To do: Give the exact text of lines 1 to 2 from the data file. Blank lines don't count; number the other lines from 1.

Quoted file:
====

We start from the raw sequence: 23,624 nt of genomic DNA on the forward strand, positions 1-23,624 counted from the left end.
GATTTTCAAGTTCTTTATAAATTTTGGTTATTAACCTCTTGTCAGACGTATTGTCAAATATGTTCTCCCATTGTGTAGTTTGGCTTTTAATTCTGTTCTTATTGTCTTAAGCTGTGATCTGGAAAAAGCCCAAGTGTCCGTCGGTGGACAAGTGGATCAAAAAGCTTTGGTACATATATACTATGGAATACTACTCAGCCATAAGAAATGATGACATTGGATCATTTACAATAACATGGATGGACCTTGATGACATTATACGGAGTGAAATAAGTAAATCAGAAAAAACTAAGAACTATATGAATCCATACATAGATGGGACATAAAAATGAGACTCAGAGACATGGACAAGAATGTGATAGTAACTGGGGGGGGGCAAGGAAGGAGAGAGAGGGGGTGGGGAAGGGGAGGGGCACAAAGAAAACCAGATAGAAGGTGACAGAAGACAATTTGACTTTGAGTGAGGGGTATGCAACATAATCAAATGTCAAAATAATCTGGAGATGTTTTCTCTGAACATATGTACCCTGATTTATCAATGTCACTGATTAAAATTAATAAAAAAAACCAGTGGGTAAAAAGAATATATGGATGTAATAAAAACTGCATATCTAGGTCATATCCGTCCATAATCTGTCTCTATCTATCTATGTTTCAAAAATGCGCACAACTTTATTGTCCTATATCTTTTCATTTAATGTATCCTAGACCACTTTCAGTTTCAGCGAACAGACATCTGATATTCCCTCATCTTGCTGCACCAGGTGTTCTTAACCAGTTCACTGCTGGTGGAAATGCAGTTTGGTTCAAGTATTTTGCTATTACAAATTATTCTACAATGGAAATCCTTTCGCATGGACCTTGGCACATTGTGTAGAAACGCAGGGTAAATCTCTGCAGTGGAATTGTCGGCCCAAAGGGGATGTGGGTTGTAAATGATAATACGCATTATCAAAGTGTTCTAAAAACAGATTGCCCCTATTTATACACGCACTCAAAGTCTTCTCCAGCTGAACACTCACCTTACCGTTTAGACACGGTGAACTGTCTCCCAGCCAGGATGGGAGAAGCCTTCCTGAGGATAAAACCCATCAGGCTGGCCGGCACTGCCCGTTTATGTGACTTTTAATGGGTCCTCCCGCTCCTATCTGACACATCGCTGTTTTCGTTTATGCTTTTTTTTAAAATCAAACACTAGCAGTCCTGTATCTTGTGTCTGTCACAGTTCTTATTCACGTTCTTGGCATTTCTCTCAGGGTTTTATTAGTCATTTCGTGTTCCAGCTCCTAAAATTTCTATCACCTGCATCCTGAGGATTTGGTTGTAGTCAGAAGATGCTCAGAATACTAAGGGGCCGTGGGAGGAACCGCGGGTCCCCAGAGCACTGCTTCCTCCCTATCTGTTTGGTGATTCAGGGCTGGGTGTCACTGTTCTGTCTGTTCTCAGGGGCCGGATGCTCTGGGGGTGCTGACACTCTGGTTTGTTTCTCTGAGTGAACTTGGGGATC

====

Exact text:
We start from the raw sequence: 23,624 nt of genomic DNA on the forward strand, positions 1-23,624 counted from the left end.
GATTTTCAAGTTCTTTATAAATTTTGGTTATTAACCTCTTGTCAGACGTATTGTCAAATATGTTCTCCCATTGTGTAGTTTGGCTTTTAATTCTGTTCTTATTGTCTTAAGCTGTGATCTGGAAAAAGCCCAAGTGTCCGTCGGTGGACAAGTGGATCAAAAAGCTTTGGTACATATATACTATGGAATACTACTCAGCCATAAGAAATGATGACATTGGATCATTTACAATAACATGGATGGACCTTGATGACATTATACGGAGTGAAATAAGTAAATCAGAAAAAACTAAGAACTATATGAATCCATACATAGATGGGACATAAAAATGAGACTCAGAGACATGGACAAGAATGTGATAGTAACTGGGGGGGGGCAAGGAAGGAGAGAGAGGGGGTGGGGAAGGGGAGGGGCACAAAGAAAACCAGATAGAAGGTGACAGAAGACAATTTGACTTTGAGTGAGGGGTATGCAACATAATCAAATGTCAAAATAATCTGGAGATGTTTTCTCTGAACATATGTACCCTGATTTATCAATGTCACTGATTAAAATTAATAAAAAAAACCAGTGGGTAAAAAGAATATATGGATGTAATAAAAACTGCATATCTAGGTCATATCCGTCCATAATCTGTCTCTATCTATCTATGTTTCAAAAATGCGCACAACTTTATTGTCCTATATCTTTTCATTTAATGTATCCTAGACCACTTTCAGTTTCAGCGAACAGACATCTGATATTCCCTCATCTTGCTGCACCAGGTGTTCTTAACCAGTTCACTGCTGGTGGAAATGCAGTTTGGTTCAAGTATTTTGCTATTACAAATTATTCTACAATGGAAATCCTTTCGCATGGACCTTGGCACATTGTGTAGAAACGCAGGGTAAATCTCTGCAGTGGAATTGTCGGCCCAAAGGGGATGTGGGTTGTAAATGATAATACGCATTATCAAAGTGTTCTAAAAACAGATTGCCCCTATTTATACACGCACTCAAAGTCTTCTCCAGCTGAACACTCACCTTACCGTTTAGACACGGTGAACTGTCTCCCAGCCAGGATGGGAGAAGCCTTCCTGAGGATAAAACCCATCAGGCTGGCCGGCACTGCCCGTTTATGTGACTTTTAATGGGTCCTCCCGCTCCTATCTGACACATCGCTGTTTTCGTTTATGCTTTTTTTTAAAATCAAACACTAGCAGTCCTGTATCTTGTGTCTGTCACAGTTCTTATTCACGTTCTTGGCATTTCTCTCAGGGTTTTATTAGTCATTTCGTGTTCCAGCTCCTAAAATTTCTATCACCTGCATCCTGAGGATTTGGTTGTAGTCAGAAGATGCTCAGAATACTAAGGGGCCGTGGGAGGAACCGCGGGTCCCCAGAGCACTGCTTCCTCCCTATCTGTTTGGTGATTCAGGGCTGGGTGTCACTGTTCTGTCTGTTCTCAGGGGCCGGATGCTCTGGGGGTGCTGACACTCTGGTTTGTTTCTCTGAGTGAACTTGGGGATC